, bordeaux mixture (1% bordeaux mixture) and mancozeb (Dithane M -45 50WP) were tested each at a concentration of 500, 1000ppm (systemic) 2000 and 2500 ppm (non-systemic) against Sclerotium rolfsii by poisoned food technique (Nene and Thapliyal, 1993). Potato dextrose agar (PDA) medium amended with test concentration of fungicide was poured in Petri plates and inoculated at the centre with mycelial disc (5mm) from actively growing 5 days old culture of Sclerotium rolfsii. Un amended PDA medium served as control and each treatment was replicated thrice. The inoculated Petri plates were incubated at 27±1oc. Observations on radial mycelial growth/ colony diameters were recorded at an interval of 24 h and continued till untreated control plates were fully covered with growth of test pathogen. The per cent mycelial growth inhibition of test pathogen with test fungicides over untreated control was calculated by applying the formula given by Vincent (1927).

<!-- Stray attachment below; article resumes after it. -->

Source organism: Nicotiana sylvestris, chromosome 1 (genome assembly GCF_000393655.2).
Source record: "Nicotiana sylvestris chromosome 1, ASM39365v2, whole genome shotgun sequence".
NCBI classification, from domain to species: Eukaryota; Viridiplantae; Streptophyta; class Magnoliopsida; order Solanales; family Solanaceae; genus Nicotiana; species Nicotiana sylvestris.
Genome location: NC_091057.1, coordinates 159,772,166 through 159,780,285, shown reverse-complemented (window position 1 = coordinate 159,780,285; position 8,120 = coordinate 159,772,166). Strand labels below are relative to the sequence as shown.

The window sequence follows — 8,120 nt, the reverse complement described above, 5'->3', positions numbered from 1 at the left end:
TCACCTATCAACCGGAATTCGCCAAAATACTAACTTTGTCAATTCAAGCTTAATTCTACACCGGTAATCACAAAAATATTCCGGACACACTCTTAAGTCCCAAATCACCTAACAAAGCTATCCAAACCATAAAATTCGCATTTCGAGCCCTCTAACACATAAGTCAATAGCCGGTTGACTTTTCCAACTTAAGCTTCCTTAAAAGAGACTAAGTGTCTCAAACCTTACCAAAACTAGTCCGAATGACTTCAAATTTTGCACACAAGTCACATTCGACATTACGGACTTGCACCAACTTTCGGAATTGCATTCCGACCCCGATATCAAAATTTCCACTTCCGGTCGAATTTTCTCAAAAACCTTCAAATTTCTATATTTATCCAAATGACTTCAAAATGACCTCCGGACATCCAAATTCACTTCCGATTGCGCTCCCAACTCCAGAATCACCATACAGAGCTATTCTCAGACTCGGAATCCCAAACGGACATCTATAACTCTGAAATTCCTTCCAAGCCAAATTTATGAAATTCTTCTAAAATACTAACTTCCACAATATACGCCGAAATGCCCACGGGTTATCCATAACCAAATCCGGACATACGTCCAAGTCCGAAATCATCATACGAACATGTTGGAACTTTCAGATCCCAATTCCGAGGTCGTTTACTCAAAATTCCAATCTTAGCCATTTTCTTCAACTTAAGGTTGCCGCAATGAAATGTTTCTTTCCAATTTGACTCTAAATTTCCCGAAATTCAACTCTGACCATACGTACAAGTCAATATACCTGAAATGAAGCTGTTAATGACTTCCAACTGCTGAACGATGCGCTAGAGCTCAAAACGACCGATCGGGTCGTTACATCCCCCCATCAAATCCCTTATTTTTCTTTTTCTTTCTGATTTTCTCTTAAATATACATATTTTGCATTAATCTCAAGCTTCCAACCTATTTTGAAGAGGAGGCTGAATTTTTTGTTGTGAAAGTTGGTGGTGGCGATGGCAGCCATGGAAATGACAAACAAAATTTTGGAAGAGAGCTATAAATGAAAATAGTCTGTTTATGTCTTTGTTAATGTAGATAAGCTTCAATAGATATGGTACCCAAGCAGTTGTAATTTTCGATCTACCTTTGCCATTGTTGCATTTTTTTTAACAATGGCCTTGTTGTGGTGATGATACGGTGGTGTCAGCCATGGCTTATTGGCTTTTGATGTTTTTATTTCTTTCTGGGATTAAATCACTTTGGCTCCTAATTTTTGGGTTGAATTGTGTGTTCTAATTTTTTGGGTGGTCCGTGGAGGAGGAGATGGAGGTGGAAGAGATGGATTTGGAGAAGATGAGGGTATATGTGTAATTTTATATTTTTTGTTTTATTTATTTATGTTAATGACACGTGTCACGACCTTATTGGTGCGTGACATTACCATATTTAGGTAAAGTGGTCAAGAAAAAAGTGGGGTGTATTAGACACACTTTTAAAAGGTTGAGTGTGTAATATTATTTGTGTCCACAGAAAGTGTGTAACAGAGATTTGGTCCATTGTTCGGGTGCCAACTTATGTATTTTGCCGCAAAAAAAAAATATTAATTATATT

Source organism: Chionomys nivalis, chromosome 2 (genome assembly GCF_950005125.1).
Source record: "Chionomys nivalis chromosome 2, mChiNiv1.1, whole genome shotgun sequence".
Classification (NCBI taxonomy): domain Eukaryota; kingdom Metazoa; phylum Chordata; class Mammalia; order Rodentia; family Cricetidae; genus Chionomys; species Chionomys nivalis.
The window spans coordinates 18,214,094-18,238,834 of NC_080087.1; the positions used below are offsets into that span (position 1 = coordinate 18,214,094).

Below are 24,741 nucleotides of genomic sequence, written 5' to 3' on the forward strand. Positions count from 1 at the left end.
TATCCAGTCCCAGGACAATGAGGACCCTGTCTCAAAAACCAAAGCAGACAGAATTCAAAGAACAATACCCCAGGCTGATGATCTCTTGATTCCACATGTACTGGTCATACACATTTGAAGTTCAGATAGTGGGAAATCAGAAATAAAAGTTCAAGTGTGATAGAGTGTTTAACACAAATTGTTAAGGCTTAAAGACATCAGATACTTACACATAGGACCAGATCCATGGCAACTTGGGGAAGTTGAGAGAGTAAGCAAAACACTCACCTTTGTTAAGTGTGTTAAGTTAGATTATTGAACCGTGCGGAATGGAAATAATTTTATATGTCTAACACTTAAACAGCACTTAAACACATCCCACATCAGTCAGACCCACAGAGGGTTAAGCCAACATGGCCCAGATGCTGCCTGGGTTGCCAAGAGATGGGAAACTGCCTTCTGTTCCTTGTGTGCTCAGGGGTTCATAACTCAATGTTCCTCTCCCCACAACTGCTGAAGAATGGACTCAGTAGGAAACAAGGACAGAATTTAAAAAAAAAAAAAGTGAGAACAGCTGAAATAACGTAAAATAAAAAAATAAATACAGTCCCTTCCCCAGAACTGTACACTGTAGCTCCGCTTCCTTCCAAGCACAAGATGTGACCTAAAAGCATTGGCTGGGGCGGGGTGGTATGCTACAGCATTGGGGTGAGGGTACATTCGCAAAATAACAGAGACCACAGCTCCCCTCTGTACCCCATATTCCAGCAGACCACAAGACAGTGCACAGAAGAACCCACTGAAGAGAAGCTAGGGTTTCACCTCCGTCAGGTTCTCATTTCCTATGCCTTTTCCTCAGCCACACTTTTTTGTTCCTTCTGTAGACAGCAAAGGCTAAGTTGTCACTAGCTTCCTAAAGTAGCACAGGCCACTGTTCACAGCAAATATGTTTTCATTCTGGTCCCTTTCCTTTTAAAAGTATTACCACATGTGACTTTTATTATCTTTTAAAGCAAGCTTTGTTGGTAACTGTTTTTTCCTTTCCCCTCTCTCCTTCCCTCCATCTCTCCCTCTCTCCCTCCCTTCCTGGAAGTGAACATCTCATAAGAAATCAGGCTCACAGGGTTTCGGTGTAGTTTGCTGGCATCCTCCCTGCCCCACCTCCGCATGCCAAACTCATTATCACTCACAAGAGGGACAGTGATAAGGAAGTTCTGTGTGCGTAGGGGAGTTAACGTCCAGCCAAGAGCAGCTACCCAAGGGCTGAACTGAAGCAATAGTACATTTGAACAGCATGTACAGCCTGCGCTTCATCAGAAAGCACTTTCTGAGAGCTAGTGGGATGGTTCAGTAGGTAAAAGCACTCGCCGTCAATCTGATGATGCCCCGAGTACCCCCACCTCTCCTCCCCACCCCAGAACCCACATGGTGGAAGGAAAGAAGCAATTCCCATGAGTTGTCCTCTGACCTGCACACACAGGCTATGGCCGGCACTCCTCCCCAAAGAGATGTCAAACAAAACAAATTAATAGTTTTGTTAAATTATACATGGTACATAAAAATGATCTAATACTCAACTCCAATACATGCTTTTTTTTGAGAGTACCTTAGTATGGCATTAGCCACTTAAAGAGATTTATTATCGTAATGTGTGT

Per cent inhibition (I) = C T u100
C = Growth (mm) of test fungus in control plate.
T = Growth (mm) of test fungus in treatment plate
In vitro efficacy of bio-agents:
Six fungal antagonists viz., Trichoderma viride, T. harzianum, T. koningii, T. virens, T. hamatum, T. lignorum and two bacterial antagonist Pseudomonas fluorescens and Bacillus subtilis were evaluated in- vitro against Sclerotium rolfsii, by dual culture technique (Dennis and Webster, 1971). Seven days old cultures of the bio-agents and test fungus (Sclerotium rolfsii) grown on agar media were used for evaluation. Discs (5 mm) of PDA along with culture growth of the test fungus and bio-agents were taken with sterilized cork borer. The two culture discs, one of the test fungus and the other of the bioagent were placed at equidistance and exactly opposite with each other on solidified PDA medium in Petri plates under aseptic conditions and plates were incubated at 27+10C. Plates inoculated with culture disc of test fungus were maintained as untreated control. Observations on linear mycelial growth of test fungus and bio-agents were recorded at an interval of 24 hours and continued till untreated control plate was fully covered with mycelial growth of the test fungus. Per cent inhibition of the test